First Roe, Then Contraception: Unless Action is Taken, Supreme Court is About to Strike Down Fundamental Rights of American Women

An activist holds a sign at the Supreme Court the morning after the death of Justice Ruth Bader Ginsburg. Image: Victoria Pickering/Flickr (CC BY-NC-ND 2.0)

Sixteen days before Ruth Bader Ginsburg died, the Supreme Court scheduled a conference on a case that could end the reproductive freedom of 170 million American women. Ginsburg died on Sept. 19, 2020, and the conference, set for Sept. 29, that would decide whether the high court would hear this pivotal case, was postponed. And then postponed again. After delaying and rescheduling more than 20 times, the Supreme Court decided Monday to take Dobbs v. Jackson Women’s Health Organization, a case out of Mississippi orchestrated specifically to challenge Roe v. Wade

The chances that this challenge will be successful have dramatically increased now that Amy Coney Barrett has replaced RBG. It’s easy to imagine that the justices were waiting to see what would happen with the election and any possible new justice before taking the case, then giving it some space from Barrett’s confirmation. But Barrett was put on the court to write the opinion that overturns Roe, as many, myself included, warned after Barrett’s nomination. Christian Nationalist preacher, Fox News contributor, and Trump bootlicker Robert Jeffress was explicit on Fox the other night when discussing this case: “We’re gonna see now what the justices do and if they uphold their part of the deal.” This was “the deal.” Trump and McConnell put you on the court, you end Roe.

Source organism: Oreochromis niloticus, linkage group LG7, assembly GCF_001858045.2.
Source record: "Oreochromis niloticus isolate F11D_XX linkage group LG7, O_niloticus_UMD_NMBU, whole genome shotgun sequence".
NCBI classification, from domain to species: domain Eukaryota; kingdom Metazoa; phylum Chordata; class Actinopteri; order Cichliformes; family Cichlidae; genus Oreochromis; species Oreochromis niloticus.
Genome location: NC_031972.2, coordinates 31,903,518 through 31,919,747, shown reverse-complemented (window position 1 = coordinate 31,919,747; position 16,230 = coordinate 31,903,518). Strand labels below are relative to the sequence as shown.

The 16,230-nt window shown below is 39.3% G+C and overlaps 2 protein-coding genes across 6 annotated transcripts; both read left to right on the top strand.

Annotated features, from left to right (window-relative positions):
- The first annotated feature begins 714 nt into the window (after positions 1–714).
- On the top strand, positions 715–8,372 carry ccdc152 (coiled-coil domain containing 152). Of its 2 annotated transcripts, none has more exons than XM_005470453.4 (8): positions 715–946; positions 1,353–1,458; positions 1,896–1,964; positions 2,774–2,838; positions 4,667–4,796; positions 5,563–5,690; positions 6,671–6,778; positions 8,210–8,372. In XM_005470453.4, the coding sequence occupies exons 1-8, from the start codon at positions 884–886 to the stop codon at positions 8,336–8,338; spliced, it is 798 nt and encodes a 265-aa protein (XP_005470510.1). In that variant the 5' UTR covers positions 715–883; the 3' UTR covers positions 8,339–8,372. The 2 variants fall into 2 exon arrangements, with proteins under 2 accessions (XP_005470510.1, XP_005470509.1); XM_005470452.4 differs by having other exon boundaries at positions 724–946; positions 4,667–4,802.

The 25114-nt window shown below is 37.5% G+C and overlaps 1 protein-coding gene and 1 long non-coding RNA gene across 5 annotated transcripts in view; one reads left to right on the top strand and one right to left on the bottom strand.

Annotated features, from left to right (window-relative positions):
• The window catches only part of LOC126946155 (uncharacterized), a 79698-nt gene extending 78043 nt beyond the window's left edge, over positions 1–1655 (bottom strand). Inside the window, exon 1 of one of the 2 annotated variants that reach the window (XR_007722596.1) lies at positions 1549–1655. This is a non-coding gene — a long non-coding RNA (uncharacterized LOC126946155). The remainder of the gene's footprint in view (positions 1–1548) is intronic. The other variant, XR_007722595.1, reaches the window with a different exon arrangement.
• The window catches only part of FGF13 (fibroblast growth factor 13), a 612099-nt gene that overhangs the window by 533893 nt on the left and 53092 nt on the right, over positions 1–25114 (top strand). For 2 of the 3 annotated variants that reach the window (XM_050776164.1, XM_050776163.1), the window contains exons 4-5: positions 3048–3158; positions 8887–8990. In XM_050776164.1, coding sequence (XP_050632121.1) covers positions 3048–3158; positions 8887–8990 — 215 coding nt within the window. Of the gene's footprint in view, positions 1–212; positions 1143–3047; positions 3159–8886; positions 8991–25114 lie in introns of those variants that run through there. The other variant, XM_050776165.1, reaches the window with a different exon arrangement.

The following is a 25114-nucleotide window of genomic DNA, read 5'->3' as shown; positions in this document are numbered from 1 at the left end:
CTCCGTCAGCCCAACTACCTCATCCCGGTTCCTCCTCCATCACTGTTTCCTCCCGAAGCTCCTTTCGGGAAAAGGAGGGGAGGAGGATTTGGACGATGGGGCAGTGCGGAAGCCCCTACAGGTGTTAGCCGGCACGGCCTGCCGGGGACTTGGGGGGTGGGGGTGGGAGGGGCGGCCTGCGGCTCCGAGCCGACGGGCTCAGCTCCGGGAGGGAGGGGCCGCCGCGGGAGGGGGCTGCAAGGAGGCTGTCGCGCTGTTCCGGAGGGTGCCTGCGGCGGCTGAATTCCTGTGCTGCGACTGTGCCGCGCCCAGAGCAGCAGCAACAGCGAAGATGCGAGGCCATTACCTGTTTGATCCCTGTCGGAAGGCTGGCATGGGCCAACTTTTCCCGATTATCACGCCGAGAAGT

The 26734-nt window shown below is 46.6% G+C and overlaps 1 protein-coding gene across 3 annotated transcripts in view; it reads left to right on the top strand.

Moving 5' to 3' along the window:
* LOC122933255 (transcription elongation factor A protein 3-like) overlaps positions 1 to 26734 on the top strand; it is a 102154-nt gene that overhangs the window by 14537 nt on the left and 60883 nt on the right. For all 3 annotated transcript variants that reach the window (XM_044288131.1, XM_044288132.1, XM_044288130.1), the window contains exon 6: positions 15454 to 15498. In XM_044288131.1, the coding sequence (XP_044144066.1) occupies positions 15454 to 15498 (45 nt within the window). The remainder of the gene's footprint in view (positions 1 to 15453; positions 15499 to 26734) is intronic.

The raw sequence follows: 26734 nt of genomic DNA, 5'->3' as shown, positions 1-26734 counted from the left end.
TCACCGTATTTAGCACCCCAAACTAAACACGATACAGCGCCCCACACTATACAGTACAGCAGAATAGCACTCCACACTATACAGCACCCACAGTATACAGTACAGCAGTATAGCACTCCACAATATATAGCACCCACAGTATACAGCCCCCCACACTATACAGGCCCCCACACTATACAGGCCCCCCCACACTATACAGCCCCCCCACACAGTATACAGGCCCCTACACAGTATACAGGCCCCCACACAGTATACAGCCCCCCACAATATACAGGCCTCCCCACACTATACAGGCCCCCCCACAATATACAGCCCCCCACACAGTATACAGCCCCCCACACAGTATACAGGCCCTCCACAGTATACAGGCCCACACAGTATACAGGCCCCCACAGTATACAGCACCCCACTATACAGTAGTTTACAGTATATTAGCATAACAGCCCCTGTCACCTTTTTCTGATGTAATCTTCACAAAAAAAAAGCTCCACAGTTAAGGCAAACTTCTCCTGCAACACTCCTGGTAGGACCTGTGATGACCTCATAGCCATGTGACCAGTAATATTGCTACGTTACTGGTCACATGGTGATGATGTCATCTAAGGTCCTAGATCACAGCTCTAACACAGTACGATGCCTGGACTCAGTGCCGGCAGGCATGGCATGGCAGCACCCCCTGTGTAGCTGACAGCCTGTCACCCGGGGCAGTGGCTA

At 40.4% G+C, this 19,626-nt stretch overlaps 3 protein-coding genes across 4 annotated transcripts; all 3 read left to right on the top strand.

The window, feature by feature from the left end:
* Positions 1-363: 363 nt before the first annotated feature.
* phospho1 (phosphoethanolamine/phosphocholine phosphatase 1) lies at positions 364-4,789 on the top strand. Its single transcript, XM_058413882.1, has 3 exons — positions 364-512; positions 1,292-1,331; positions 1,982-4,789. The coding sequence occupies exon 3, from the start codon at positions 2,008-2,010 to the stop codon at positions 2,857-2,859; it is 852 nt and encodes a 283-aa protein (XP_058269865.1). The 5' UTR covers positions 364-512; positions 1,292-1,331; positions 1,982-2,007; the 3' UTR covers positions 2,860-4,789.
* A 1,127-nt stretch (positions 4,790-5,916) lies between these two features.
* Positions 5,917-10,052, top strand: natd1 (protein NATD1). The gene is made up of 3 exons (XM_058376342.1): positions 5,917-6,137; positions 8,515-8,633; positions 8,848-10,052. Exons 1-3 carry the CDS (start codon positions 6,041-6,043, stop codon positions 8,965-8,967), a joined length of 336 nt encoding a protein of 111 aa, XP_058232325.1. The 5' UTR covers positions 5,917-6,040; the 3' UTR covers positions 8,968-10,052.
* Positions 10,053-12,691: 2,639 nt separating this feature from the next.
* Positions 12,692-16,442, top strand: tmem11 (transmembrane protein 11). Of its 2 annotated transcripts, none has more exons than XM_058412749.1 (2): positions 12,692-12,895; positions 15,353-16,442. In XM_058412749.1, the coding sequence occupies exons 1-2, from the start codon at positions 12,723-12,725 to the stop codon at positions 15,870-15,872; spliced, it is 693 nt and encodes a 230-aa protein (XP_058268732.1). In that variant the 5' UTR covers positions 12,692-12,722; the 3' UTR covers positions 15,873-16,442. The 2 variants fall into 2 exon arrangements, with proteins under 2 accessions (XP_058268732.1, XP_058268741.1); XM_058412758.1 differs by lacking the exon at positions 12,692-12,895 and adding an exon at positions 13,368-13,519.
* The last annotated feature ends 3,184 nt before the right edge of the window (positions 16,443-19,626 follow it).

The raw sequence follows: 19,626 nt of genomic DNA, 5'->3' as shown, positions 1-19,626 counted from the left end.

The point is to have a woman author the opinion that takes away all women’s reproductive rights. This gives Jeffress and white evangelicals—the only religious demographic in which a majority supports outlawing abortion—a simple counterargument that their audience will eat up: “How can the decision be anti-woman if it was written by a woman?!”